Displacement:948.00 ccm (57.85 cubic inches)
Engine type:V2, four-stroke
Power:61.00 HP (44.5 kW)) @ 6500 RPM
Top speed:168.0 km/h (104.4 mph)
Compression:9.2:1
Bore x stroke:88.0 x 78.0 mm (3.5 x 3.1 inches)
Valves per cylinder:2
Fuel control:OHV
Cooling system:Air
Gearbox:2-speed automatic
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Old 04-10-2012, 11:41 AM   #35
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Quote:
Originally Posted by vortexau View Post
Want to get some idea of what a Automatic V-Twin motorcycle should be capable of, regarding Top Speed and Engine H.P.? Lets go back Thirty-Six years and remember times have moved on. This one is air-cooled, has a pair of 36mm Dell'Orto VHB Carburetors, does the standing quarter mile in 15.9 sec.

The 2-Speed Auto Tranny is not that efficient, and makes heavy use of its Torque Converter :




Moto Guzzi V-1000 I-Convert with 2-speed automatic gearbox.

Displacement:948.00 ccm (57.85 cubic inches)
Engine type:V2, four-stroke
Power:61.00 HP (44.5 kW)) @ 6500 RPM
Top speed:168.0 km/h (104.4 mph)
Compression:9.2:1
Bore x stroke:88.0 x 78.0 mm (3.5 x 3.1 inches)
Valves per cylinder:2
Fuel control:OHV
Cooling system:Air
Gearbox:2-speed automatic

That is actually quite similar to my 78 Honda CB400 Automatic. It has a 2 speed with a torque converter just like that. It's performance is definitly not impressive. I have not actually ridden it out of the neighborhood so far on account I's rebuilding the carbs and #1 is leaking. But, from around the block, it has reasonable power in 1st. It's slow for a 400 cc, but adequet. I got it up to abut 35-40 MPH so far. I believe it'll pull about 75-90 MPH.

Its neat though. The torque converter does somewhat compensate for the lack of gears [multiplies the torque], and on some eventually locks up to a 1:1 at speed. But, not as efficient as a CVT. But seems to keep the RPMs steadier. CVT definitly way more power. But, IMO the torque converter is actually quite smoother than a CVT, espically off the line.

I believe if runs 1/4s very slow between 15 and 19 or something like that.

But, back when the speed limit is 55 MPH, it was a great bike. It'll cruise along at 60 MPH all day long. It gets there plenty fast to keep up with traffic. Uses a slightly detuned verson of the regular manual shift CB400 Hawk engine I believe. Its tuned for more steady RPMs, not for revving to the moon and taking off. But, this engine is ultra reliable and simple. Its a classic looking Honda Twin. The bike looks great and classic.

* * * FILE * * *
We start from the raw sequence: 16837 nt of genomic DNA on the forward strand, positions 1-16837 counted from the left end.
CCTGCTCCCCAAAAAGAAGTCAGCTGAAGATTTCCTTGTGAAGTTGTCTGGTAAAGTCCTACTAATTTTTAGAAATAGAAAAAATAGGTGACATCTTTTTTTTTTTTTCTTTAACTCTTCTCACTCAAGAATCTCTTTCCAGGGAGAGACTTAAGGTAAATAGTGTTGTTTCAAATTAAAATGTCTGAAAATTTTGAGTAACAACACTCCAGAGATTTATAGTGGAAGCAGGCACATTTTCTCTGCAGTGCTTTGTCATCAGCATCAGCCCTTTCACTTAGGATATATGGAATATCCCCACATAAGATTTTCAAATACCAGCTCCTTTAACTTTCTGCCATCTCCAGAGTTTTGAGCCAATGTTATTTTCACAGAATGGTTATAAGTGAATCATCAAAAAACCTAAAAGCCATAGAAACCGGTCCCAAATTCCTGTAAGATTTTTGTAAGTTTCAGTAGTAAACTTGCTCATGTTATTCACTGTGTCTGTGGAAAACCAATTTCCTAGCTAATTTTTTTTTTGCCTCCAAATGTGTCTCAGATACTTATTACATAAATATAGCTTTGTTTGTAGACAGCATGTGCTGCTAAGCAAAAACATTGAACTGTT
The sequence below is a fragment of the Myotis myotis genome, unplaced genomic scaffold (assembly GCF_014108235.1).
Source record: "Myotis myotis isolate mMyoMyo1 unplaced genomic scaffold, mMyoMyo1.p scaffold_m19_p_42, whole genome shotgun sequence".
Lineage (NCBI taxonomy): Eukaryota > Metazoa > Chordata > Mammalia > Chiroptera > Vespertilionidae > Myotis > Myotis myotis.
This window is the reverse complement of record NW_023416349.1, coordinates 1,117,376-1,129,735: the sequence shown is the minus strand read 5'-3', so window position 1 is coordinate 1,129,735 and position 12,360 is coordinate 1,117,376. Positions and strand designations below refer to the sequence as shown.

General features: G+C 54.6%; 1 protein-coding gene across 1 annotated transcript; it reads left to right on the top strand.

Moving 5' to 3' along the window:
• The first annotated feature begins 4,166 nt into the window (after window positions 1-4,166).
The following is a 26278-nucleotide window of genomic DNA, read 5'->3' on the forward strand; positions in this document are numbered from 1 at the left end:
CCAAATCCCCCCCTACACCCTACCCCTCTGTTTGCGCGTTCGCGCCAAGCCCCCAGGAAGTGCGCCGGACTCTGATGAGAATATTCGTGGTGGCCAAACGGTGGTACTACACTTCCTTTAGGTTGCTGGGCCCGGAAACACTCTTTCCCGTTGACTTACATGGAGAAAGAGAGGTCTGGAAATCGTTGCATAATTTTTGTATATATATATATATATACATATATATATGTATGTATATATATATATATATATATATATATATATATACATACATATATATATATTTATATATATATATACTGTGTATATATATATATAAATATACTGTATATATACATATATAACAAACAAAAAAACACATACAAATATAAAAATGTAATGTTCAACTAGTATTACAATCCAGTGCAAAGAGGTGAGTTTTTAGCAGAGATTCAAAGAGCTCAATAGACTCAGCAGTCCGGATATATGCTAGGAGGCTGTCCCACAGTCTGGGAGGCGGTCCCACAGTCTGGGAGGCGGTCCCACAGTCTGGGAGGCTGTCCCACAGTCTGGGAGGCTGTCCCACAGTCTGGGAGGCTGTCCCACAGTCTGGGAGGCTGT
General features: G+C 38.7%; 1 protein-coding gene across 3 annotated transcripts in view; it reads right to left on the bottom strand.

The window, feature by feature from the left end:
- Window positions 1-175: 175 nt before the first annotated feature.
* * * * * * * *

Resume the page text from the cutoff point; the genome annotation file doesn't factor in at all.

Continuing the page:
Heres a pic of mine:

[IMG]Photobucket[/IMG]

[IMG]Photobucket[/IMG]

[IMG]Photobucket[/IMG]


Also, there is a 750 cc verson, the CB750A. That was a hell of a bike. A bit more popular than the 400. It had an inline 4 750 cc, and took off great. It was a dog compared to a normal 750 inline 4 of course, but it had pleanty of power.
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Old 04-10-2012, 12:30 PM   #36
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That's fascinating. Wonder why the automatic cycle never took off? Especially since they look just like any other; save your pride, protect your manhood, but cruise without the hassle of counting gears.

You say Honda had "torque converters"? Were they much bigger than the CVTs and centrifugal clutches used in Honda's scooters? How did those automatics measure up on performance, against today's scoots?
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Old 04-10-2012, 12:50 PM   #37
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Quote:
Originally Posted by CaseyJones View Post
That's fascinating. Wonder why the automatic cycle never took off? Especially since they look just like any other; save your pride, protect your manhood, but cruise without the hassle of counting gears.
Honda is giving another stab at it. Search for the new Honda NC700X adventure bike. You can get it with an auto, and the gas tank has been moved and is now storage for a helmet. And with a very reasonable price, I have to admit, I'm tempted.
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Old 04-10-2012, 03:23 PM   #38
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Originally Posted by CaseyJones View Post
That's fascinating. Wonder why the automatic cycle never took off? Especially since they look just like any other; save your pride, protect your manhood, but cruise without the hassle of counting gears.

You say Honda had "torque converters"? Were they much bigger than the CVTs and centrifugal clutches used in Honda's scooters? How did those automatics measure up on performance, against today's scoots?

It is neat! I'm wander the same thing, why it didn't take off? I agree with you 100% there, with it looking just like any regular motorcycle [espically since it DOES have a gear shifter NOBODY that don't ride it or know them won't think its auto], so you'll look just as cool as any other biker on a Honda, yet enjoy the effortless auto. Seriously, its neat espically if you live in a huge city. If I lived in a big city I'd never have manual bike unless I use it for just longer trips.


Yes, these did have torque converters, similar to those used in modern automatic transmissions in cars. I'd say they's a slightly wider than a regular clutch, but without all the gears not to wide. Its wider than a CVT but much shorter.